Prairie dogs have "guards" that stand upright watching for threats. I stand in the box of a pickup when I shoot. I put an army blanket on the cab of the pickup so that I do not scratch the cab or the guns. I use two Ruger bull barrels on Harris bipods...one aimed slightly to the left and one to the right. I alternate shots. I keep the bolt open after each shot to cool the barrel. I start with the farthest out prairie dog and shoot him first. Then I work inword for the next and the next and the next. The dogs have no idea where the shots are coming from. If you shoot the closest one first, then they all duck down their holes for ten minutes or so. Then they come back up. I read this tactic of "starting from the rear" in a gun magazine once, probably Jim Carmichel, as I read him a lot, and it works for me. I would not have been smart enough to think of it.

Reduced loads can be very accurate. You certainly do not want to keyhole (tumble the bullet from too much velocity) a target.

Back to the .44Mag. The Spear book said 22 to 24 grains of 2400 with a 240 grain JHP. When I worked up to 22 grains and it was so accurate, I stopped there. I have not loaded beyond 22 grains, as I did not need to.
 

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quote:Originally posted by glw

Hi Ron,

I checked the Alliant site, and they list 18.7 as max for 2400. In what do you shoot your 44 mag load? Do you have any over pressure signs? I haven't loaded very much 44 mag, and the max I have loaded is 18.5 of 2400, so I don't know what an over pressure sign looks like in a 44 mag.

Glenn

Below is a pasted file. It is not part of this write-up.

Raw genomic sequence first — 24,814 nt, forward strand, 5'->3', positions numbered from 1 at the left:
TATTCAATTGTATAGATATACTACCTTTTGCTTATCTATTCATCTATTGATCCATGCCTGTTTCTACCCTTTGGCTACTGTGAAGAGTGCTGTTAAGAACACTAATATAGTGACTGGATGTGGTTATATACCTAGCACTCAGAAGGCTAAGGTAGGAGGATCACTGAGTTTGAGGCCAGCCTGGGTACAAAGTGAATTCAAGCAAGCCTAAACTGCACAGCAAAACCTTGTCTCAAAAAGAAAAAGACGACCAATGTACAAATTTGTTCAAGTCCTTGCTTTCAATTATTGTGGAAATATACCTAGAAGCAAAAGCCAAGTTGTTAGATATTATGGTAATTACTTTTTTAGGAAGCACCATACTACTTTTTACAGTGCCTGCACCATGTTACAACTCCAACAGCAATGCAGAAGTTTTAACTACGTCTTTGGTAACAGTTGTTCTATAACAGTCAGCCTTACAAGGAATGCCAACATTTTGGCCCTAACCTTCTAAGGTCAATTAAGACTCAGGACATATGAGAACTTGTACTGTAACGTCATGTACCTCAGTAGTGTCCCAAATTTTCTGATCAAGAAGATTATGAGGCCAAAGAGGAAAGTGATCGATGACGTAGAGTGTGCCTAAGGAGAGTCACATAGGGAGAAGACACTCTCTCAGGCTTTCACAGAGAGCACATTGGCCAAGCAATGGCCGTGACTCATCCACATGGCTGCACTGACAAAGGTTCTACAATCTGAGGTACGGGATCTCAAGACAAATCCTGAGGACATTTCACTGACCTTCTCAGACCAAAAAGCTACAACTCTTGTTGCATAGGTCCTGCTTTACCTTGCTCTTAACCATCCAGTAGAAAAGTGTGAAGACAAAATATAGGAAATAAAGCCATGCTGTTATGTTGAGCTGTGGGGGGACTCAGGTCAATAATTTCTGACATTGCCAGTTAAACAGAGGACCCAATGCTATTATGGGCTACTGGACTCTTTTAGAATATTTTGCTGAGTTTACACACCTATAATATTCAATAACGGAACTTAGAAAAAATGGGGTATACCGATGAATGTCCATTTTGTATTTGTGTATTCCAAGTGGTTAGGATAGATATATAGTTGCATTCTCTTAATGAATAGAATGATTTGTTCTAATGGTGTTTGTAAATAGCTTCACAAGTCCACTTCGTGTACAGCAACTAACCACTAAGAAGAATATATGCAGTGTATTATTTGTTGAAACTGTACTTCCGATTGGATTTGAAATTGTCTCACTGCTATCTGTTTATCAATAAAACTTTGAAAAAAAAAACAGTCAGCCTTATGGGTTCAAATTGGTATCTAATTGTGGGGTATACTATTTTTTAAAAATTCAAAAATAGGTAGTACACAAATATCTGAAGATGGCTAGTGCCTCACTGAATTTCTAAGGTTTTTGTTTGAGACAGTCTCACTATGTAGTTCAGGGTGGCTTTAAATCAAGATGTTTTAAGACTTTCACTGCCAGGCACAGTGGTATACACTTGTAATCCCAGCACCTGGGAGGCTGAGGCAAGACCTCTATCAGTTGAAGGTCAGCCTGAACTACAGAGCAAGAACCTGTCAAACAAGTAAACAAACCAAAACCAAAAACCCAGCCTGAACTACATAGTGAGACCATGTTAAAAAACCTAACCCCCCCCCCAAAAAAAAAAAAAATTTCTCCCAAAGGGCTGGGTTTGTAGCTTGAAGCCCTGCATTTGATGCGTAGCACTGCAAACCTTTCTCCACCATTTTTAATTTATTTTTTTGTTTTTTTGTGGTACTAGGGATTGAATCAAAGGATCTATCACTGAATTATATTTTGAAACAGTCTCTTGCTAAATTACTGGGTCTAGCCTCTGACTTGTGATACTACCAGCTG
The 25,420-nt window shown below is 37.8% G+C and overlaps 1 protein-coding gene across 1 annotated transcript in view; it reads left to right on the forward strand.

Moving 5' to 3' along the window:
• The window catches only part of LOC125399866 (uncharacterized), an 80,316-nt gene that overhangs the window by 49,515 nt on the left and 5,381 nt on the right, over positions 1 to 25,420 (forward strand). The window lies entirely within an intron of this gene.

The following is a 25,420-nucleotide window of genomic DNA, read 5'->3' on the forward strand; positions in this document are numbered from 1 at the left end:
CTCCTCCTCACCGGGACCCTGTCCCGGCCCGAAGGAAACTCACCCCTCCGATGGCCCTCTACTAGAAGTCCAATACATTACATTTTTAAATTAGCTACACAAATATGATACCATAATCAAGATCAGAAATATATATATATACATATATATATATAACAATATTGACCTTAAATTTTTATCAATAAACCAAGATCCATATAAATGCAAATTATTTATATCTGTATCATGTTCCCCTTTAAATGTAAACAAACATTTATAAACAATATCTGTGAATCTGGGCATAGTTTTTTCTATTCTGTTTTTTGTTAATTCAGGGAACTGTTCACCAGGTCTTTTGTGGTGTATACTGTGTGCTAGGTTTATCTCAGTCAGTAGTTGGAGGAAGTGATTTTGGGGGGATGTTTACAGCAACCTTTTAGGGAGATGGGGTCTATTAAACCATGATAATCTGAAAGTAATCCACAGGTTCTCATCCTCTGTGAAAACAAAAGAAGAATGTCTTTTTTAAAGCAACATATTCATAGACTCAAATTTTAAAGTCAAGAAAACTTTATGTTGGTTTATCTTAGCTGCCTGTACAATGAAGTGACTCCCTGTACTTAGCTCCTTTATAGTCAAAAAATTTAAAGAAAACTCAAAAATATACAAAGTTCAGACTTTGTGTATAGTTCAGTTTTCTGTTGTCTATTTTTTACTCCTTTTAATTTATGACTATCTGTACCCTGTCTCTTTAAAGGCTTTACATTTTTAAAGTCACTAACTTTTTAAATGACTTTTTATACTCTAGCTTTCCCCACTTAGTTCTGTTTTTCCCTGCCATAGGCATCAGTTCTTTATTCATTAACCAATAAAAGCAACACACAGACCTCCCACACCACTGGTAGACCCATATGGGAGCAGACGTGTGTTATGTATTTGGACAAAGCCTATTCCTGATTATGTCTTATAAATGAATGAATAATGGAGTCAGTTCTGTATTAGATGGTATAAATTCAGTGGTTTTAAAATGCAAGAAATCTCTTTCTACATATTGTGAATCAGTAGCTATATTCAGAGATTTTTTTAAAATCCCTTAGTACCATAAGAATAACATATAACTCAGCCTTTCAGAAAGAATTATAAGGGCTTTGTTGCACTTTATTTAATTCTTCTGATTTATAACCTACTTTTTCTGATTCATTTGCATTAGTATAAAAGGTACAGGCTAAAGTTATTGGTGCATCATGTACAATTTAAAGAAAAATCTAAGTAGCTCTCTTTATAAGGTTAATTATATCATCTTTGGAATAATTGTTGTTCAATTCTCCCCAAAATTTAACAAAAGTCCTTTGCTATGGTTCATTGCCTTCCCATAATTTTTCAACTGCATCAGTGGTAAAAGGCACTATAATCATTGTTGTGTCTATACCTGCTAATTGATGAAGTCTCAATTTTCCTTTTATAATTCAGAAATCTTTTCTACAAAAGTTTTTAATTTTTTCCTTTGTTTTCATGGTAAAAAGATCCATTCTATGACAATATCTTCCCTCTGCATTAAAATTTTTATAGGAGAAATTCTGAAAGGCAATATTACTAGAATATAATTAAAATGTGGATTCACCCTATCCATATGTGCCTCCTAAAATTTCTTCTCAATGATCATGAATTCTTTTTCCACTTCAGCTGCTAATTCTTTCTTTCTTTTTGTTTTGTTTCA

Hi Glenn:D
Below, are for any cases. Not just for 44 mag,45 Colt or 30-06.
There's little things I wrote about.If I left something out,it was not intentional.I did include some things that are not 44 mag related,yet are case related.
Nearly all,if not all manuals, you buy has a section for inspection of cases,die adjustments,etc.
This is just like in a rifle case: signs abound.
Usually, the first sign is the cases sticks.Course, others can be included too.Every gun is an individual.What's OK for mine,in yours,
not.
Should sticking cases be found, then it's time to back off the powder.
This MIGHT be a grain or 2.Sticking still, back off another grain or two.Starting loads are a must.Then, work up.
There's many pluses and minuses in reloading.For that matters,in any thing we do.
Also, could be rough chambers to cause the cases to stick.An easy fix.
A "reader error";too fast of powder,with a heavier than usual bullet weight, can cause the pressure to skyrocket into the danger zone.
ALWAYS double check the powder to the bullet weight you'll be using.
Keep your manuals up-to-date.When checking for a particular bullet weight,read, and re-read the powder can.Just to make sure.
Hit the manual one more time.Trying to eliminate "operator error" as much as possible.Check your scales from time-to-time.
I've heard of mistakes being made.
Keep records of your loads.If good and accurate, then you can do a repeat performance.If a lousy,poor performance,write it down too.
Another thing,is having ammo out in the sun.This can raise pressures
big time.Could cause false high pressure signs.
Cold weather,well, haven't experienced that....yet.
Primer flattening,well, nearly all fired primers are flattened,even at safe pressures.As it is being,thrust rearward ie:recoil,the case is comming backward,due to the pressures being in a 360 Deg,not just to the bullet,being forced out of the case/chamber into the barrel.
But, when the primer flows,looking like a larger primer than usual,time to back off the powder.Manuals has this also.
We're dealing with tons of pressure for a few scant milliseconds.
Then, there's brass flow.Another sign of over pressure.Gross OVER pressure.Very bad sign.In a revolver,you might be lucky to get those cases out.
Case separation do happen.It's when the case has been stretched beyond it's useful limit/life. Nothing lasts forever.